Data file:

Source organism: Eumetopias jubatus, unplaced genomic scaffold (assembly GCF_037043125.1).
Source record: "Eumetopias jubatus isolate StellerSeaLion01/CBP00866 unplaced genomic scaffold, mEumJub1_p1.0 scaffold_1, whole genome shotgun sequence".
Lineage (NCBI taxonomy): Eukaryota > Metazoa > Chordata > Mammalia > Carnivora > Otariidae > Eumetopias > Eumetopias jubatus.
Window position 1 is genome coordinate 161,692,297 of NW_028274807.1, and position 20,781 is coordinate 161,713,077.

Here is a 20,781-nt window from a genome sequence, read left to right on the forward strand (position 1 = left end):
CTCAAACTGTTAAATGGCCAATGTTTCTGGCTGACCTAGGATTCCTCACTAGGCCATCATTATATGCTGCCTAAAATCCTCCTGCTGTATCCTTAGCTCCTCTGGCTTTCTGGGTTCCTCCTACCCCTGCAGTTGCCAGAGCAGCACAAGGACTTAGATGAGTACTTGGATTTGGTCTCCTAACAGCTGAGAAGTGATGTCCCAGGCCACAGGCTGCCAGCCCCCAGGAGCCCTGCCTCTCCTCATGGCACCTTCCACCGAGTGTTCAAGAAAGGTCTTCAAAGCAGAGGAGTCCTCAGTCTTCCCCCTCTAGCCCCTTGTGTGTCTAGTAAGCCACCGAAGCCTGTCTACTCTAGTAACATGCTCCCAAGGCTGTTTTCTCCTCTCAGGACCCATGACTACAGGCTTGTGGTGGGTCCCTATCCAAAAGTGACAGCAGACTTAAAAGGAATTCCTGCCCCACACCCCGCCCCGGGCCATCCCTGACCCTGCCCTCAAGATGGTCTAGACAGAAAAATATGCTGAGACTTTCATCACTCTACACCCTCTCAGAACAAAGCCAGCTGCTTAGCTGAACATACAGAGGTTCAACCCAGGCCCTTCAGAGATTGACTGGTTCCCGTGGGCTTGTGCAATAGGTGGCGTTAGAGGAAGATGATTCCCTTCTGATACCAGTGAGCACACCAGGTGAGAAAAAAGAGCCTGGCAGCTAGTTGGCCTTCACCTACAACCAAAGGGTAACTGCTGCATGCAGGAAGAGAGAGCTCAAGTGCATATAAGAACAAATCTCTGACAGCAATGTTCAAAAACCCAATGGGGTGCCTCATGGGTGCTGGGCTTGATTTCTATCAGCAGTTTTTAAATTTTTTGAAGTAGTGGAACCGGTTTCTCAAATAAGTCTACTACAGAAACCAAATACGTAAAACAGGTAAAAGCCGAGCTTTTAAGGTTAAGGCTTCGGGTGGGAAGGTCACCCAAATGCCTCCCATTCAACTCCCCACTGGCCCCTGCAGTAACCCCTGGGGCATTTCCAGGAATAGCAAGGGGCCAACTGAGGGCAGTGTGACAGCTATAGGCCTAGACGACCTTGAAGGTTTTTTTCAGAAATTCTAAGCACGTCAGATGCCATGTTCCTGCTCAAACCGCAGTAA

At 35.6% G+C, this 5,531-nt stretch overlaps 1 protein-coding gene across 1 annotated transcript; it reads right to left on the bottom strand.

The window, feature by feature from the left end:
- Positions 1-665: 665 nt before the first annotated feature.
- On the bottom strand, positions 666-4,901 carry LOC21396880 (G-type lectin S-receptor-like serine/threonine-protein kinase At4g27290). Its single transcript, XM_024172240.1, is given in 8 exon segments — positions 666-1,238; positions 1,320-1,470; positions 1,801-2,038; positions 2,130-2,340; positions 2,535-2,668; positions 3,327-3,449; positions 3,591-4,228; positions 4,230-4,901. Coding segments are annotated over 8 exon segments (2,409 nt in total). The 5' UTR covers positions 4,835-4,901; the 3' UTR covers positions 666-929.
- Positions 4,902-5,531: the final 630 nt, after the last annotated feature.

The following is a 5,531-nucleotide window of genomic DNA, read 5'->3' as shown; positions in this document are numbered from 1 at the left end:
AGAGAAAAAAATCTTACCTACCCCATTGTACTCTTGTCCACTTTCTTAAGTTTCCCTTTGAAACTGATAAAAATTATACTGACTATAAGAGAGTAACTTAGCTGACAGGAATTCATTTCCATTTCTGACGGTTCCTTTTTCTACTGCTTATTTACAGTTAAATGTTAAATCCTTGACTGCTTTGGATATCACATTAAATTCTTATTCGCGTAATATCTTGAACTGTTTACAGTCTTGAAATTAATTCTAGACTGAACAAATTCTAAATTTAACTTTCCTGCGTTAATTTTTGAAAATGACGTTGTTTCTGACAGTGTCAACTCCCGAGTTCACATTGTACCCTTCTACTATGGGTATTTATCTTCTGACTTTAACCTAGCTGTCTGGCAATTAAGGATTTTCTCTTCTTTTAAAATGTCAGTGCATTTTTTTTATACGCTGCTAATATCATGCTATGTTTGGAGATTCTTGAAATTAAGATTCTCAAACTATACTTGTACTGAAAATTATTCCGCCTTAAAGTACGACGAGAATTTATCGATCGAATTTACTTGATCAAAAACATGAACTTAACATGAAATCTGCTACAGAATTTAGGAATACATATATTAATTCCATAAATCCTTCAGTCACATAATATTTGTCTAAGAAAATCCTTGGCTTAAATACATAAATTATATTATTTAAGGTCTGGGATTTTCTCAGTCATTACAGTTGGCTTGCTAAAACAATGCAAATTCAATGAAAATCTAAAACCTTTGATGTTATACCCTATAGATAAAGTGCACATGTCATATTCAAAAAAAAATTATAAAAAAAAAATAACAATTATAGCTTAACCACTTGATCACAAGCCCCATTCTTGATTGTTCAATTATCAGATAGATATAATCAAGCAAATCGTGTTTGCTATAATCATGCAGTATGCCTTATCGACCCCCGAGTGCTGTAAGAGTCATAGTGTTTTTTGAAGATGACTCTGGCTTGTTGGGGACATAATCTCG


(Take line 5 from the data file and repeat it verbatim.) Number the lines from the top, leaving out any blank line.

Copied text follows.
Here is a 20,781-nt window from a genome sequence, read left to right on the forward strand (position 1 = left end):